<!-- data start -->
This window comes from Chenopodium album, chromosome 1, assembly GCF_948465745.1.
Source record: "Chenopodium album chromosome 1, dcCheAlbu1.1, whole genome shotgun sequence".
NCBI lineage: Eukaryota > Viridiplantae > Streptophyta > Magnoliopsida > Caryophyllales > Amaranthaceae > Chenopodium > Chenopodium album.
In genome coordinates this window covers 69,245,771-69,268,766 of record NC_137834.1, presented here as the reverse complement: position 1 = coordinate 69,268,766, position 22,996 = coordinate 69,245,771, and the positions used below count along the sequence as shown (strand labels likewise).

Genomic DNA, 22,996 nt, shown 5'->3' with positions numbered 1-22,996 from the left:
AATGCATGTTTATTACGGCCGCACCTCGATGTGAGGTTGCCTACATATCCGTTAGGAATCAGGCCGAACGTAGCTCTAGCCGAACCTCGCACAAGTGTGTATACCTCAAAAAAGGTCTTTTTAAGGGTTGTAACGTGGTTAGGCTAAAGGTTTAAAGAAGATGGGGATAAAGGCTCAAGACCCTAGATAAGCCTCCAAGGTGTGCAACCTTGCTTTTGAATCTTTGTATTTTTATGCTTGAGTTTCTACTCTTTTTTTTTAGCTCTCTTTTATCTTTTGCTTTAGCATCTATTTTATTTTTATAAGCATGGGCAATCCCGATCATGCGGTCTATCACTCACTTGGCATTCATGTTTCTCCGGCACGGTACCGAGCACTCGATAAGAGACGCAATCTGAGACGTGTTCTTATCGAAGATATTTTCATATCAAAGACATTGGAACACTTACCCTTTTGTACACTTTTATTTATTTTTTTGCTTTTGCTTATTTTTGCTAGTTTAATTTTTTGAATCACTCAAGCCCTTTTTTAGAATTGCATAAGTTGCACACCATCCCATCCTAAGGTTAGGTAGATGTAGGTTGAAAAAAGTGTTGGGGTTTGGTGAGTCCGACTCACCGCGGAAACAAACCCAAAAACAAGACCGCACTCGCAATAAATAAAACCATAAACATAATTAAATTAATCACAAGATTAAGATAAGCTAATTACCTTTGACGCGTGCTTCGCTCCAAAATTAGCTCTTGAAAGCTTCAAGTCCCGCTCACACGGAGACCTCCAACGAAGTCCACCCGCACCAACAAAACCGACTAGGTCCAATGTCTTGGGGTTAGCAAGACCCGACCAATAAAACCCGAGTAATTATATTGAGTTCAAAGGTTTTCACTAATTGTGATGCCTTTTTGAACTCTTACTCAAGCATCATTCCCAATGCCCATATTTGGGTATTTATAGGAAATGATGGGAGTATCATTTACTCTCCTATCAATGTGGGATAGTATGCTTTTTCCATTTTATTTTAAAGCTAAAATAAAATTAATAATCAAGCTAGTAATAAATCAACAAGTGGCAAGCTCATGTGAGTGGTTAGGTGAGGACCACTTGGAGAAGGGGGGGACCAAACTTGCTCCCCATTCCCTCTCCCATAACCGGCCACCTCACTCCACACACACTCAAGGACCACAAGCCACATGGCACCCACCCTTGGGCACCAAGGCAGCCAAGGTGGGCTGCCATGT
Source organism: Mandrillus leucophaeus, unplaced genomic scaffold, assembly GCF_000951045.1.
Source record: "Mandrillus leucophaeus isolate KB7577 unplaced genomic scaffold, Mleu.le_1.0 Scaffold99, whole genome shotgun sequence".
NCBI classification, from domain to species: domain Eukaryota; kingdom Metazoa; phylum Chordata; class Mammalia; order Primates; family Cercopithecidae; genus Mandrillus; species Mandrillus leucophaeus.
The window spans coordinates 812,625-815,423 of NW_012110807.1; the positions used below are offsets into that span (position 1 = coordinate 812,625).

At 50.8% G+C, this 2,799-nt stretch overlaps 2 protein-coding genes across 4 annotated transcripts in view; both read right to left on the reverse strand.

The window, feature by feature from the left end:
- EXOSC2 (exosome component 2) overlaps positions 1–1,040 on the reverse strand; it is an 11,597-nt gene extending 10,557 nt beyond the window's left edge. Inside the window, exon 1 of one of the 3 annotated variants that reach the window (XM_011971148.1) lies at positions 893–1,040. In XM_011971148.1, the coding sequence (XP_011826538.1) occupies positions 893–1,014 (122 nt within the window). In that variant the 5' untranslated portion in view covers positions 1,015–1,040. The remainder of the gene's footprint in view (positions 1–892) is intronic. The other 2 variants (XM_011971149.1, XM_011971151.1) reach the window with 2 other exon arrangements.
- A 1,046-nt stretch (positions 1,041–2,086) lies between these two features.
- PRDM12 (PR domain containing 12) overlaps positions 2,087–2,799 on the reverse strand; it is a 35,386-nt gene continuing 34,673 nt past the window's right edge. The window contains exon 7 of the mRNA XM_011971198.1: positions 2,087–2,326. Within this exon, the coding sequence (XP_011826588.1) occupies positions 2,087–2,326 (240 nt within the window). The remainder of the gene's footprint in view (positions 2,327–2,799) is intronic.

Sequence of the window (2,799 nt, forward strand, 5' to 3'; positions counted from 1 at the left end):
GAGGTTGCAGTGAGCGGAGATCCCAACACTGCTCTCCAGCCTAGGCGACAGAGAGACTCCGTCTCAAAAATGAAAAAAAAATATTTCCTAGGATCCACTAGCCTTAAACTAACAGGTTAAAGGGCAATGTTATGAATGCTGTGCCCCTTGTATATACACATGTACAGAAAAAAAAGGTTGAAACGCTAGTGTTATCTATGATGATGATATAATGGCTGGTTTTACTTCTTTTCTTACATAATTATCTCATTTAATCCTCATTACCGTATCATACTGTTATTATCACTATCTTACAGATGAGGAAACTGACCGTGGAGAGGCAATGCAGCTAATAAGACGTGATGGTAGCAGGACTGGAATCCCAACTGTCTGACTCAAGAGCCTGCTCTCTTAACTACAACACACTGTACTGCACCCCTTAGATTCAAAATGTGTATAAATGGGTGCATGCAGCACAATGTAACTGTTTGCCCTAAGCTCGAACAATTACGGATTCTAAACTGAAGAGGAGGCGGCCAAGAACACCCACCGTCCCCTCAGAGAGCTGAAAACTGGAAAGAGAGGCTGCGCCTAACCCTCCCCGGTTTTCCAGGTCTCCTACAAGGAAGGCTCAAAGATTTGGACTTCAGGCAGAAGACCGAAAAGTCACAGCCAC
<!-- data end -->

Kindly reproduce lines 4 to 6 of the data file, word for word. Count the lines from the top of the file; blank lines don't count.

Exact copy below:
In genome coordinates this window covers 69,245,771-69,268,766 of record NC_137834.1, presented here as the reverse complement: position 1 = coordinate 69,268,766, position 22,996 = coordinate 69,245,771, and the positions used below count along the sequence as shown (strand labels likewise).

Genomic DNA, 22,996 nt, shown 5'->3' with positions numbered 1-22,996 from the left:
AATGCATGTTTATTACGGCCGCACCTCGATGTGAGGTTGCCTACATATCCGTTAGGAATCAGGCCGAACGTAGCTCTAGCCGAACCTCGCACAAGTGTGTATACCTCAAAAAAGGTCTTTTTAAGGGTTGTAACGTGGTTAGGCTAAAGGTTTAAAGAAGATGGGGATAAAGGCTCAAGACCCTAGATAAGCCTCCAAGGTGTGCAACCTTGCTTTTGAATCTTTGTATTTTTATGCTTGAGTTTCTACTCTTTTTTTTTAGCTCTCTTTTATCTTTTGCTTTAGCATCTATTTTATTTTTATAAGCATGGGCAATCCCGATCATGCGGTCTATCACTCACTTGGCATTCATGTTTCTCCGGCACGGTACCGAGCACTCGATAAGAGACGCAATCTGAGACGTGTTCTTATCGAAGATATTTTCATATCAAAGACATTGGAACACTTACCCTTTTGTACACTTTTATTTATTTTTTTGCTTTTGCTTATTTTTGCTAGTTTAATTTTTTGAATCACTCAAGCCCTTTTTTAGAATTGCATAAGTTGCACACCATCCCATCCTAAGGTTAGGTAGATGTAGGTTGAAAAAAGTGTTGGGGTTTGGTGAGTCCGACTCACCGCGGAAACAAACCCAAAAACAAGACCGCACTCGCAATAAATAAAACCATAAACATAATTAAATTAATCACAAGATTAAGATAAGCTAATTACCTTTGACGCGTGCTTCGCTCCAAAATTAGCTCTTGAAAGCTTCAAGTCCCGCTCACACGGAGACCTCCAACGAAGTCCACCCGCACCAACAAAACCGACTAGGTCCAATGTCTTGGGGTTAGCAAGACCCGACCAATAAAACCCGAGTAATTATATTGAGTTCAAAGGTTTTCACTAATTGTGATGCCTTTTTGAACTCTTACTCAAGCATCATTCCCAATGCCCATATTTGGGTATTTATAGGAAATGATGGGAGTATCATTTACTCTCCTATCAATGTGGGATAGTATGCTTTTTCCATTTTATTTTAAAGCTAAAATAAAATTAATAATCAAGCTAGTAATAAATCAACAAGTGGCAAGCTCATGTGAGTGGTTAGGTGAGGACCACTTGGAGAAGGGGGGGACCAAACTTGCTCCCCATTCCCTCTCCCATAACCGGCCACCTCACTCCACACACACTCAAGGACCACAAGCCACATGGCACCCACCCTTGGGCACCAAGGCAGCCAAGGTGGGCTGCCATGT